Ambassador L. Paul Bremer III, director of the Coalition Provisional Authority, also addressed the group in a videotape from Baghdad, Iraq. "This year," he said, "the men and women of the U.S. armed forces, led by the firm resolve of President Bush, have once again sacrificed to liberate a people from the darkness of oppression." Bremer expressed the nation's continued "support and admiration for the brave Americans and Iraqis working together to realize our common hope for a democratic Iraq, free of terrorists, at peace with its neighbors and respectful of the rights of all citizens."
Upon accepting the award, Wolfowitz said the men and women who serve today are "the true keepers of the flame of freedom." He quoted from the retirement speech of a 37-year Army veteran, former Vice Chief of Staff Gen. Jack Keane, to honor the nation's troops.
"'Foreign terrorists,' General Keane said, 'have no idea what they are up against,'" Wolfowitz said. "'They do not know our will, our courage, or our character. To understand America and Americans,' the general said, 'they need to understand the Marne in 1918, or Tarawa in '43, Omaha Beach in '44 or the Chosin Reservoir in 1950.
"'They need to understand,' General Keane said, 'that a nation that produces Alvin York and Audie Murphy, John Pershing and George Marshall, Chesty Puller and George Patton, Randy Shugart and Gary Gordon produces heroes in every generation. They are out there now performing every day.'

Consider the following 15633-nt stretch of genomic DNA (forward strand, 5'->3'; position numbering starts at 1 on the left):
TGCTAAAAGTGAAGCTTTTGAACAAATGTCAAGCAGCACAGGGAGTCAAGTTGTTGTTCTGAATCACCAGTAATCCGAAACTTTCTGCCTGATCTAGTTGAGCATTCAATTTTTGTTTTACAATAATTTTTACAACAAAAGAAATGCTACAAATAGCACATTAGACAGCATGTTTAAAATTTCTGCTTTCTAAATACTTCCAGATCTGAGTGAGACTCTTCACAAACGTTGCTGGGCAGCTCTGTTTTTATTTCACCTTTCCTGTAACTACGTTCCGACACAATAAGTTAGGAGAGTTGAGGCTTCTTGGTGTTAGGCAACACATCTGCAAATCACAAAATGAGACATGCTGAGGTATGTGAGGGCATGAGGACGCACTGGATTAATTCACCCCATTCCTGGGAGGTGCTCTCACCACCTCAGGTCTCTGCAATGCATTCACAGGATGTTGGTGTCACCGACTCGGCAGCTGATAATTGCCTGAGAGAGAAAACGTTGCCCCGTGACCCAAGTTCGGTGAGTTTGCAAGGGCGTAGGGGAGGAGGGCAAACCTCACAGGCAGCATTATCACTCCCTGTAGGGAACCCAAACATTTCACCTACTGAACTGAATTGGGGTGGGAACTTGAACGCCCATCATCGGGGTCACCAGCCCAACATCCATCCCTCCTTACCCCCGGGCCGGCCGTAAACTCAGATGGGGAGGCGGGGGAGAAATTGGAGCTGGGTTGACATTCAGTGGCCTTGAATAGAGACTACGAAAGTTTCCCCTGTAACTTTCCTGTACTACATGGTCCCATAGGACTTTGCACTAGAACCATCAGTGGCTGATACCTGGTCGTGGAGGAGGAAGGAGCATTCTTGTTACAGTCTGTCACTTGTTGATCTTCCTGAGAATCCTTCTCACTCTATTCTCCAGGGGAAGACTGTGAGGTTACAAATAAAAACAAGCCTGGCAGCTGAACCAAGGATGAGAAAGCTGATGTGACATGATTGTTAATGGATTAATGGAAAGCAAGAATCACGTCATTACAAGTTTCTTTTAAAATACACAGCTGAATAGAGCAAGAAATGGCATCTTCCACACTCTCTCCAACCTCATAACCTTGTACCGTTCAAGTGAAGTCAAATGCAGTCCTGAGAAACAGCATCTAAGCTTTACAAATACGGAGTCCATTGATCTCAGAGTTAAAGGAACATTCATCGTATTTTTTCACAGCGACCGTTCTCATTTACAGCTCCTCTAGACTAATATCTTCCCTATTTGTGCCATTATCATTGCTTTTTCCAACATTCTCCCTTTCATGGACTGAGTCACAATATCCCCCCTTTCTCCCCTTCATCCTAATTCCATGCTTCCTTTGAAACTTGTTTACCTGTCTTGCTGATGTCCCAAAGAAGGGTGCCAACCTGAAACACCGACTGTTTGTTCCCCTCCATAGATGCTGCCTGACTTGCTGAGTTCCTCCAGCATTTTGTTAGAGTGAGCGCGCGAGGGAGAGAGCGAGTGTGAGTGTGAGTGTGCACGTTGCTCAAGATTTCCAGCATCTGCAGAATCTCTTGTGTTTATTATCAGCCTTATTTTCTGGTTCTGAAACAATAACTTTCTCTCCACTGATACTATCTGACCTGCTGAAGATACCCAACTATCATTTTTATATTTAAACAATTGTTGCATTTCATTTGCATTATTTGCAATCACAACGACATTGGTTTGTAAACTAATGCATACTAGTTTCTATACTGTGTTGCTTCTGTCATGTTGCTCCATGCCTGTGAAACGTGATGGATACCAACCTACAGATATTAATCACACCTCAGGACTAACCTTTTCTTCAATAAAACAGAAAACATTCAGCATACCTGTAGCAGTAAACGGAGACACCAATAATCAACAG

"General Keane is right," Wolfowitz concluded. "There are American heroes out there now performing magnificently on the front lines in Afghanistan and Iraq. And instead of fine food like we've enjoyed tonight, they eat their rations in the blazing heat, and they make their camps in the blinding dust and the driving wind. They take the battle to the enemy, and they brave his hatred and brutality to make America safe."
The deputy secretary also paid tribute to the heroes who went to war and did not come back. "They live on in our hearts as we remember their courage and their deeds. In their memory, we must rededicate ourselves and redouble our efforts to finish the job they have so nobly begun," he said.